Thursday, November 29, 2012

‘Matriarchy’ versus ‘Patriarchy’: Motifs of Inter-gender Relationships in Oral Traditions & Early Literature

Keywords: feminism, development, culture, narratives, Eurasia-Pacific

This term paper tries to contribute to the development of feminist theories suggesting two main points. The first point concerns such called ‘development theories’ itself, which lack understanding of cultural differences among peoples in the world. It is argued here that exactly such defect of development theories is the main reason why developing programs are not successful. The second point concerns feminist theories development: it is suggested here to refocus from the pure feminist issue to the issue of inter-gender relations. In the paper it is assumed that such refocusing will contribute to both genders development in contemporary societies in purpose to construct gender-egalitarian society in the future. To achieve the goal of gender-egalitarian society construction it is reasonable to study inter-gender relationships in different societies in the world.

The anthropological approach is a reasonable method to conduct such a study. Among other important gender related data the anthropology provides examples of the phenomenon of gender-egalitarianism. As soon as the main target of feminist criticism is ‘patriarchy,’ the study of gender-egalitarian ethnic groups seems to be an important approach. However, even focusing on gender-egalitarian societies examples it is impossible do not address such logical opposition of ‘patriarchy,’ as idea of ‘matriarchy’ and the issues of inter-gender confrontation and cooperation as well. To understand these cultural phenomena the conceptualization is a necessary stage. As soon as some ethnic groups in the world enjoy gender-egalitarianism at present, this paper illustrates it on examples of several matrilocal and gender-egalitarian societies in Eurasia-Pacific area. Time limitation is a reason to describe only several of them: Minangkabau people of Indonesia (Sumatra); two ethnic groups in Taiwan – Puyuma and Amis; the Batak of the Philippines; and the Batek of Malaysia.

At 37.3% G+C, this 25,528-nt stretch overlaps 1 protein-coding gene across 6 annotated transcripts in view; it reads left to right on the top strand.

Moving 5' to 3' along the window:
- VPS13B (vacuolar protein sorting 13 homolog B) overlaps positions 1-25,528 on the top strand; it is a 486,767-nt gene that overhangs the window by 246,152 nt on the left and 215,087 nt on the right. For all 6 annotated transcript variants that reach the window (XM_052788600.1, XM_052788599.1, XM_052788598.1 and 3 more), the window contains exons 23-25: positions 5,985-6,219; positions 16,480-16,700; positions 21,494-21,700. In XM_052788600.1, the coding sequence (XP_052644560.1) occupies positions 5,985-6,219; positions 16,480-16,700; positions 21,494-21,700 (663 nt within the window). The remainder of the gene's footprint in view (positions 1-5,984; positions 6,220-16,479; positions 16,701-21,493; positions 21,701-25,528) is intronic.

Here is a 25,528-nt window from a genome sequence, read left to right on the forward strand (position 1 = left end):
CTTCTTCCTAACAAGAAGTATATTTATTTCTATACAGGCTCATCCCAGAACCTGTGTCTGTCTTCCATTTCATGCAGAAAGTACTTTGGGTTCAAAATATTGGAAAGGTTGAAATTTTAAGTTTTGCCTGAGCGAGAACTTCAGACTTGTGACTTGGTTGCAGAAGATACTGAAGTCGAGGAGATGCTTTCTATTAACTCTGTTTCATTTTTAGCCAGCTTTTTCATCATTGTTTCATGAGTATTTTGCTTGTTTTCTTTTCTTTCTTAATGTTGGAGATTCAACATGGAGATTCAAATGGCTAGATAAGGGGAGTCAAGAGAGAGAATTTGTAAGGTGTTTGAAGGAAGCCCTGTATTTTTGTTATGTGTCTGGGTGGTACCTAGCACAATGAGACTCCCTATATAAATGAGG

In the second part it is made a historical overview of several issues of inter-gender relationships which left traces in mythologies and early literature. The high importance of the issue is reflected in the fact that mythologies of many different peoples in the world preserve several stable motifs of inter-gender relations topic. Among such motifs most popular and most widely spread are following:  (1) inter-gender dispute; (2) from inter-gender combat to wedding; (3) transvestism in shamanist cults; (4) prostitution; (5) incest; (6) weak-willed father & wicked stepmother. The traces of these long live motifs could be found in the early Greek literature, mostly in plays. Thus Euripides is known primarily for having reshaped the formal structure of Athenian tragedy by portraying strong female characters. Sophocles tragedies are famous until present because of their focusing on incest issue, those concerning Oedipus and Antigone which are often known as the Theban plays. Sophocles’ plays influenced the famous psychologist Sigmund Freud who used the name the Oedipus complex to explain the origin of certain neuroses in childhood. However, due to the time limitations only three stable mythological motifs (inter-gender dispute; from inter-gender duel to wedding; and incest) are illustrated here on examples of early Greek plays; heroic narrative poems of Kievan Rus; and one of Taiwan indigenous peoples’ (the Puyuma) myth of origin.

Igor Sitnikov

No comments: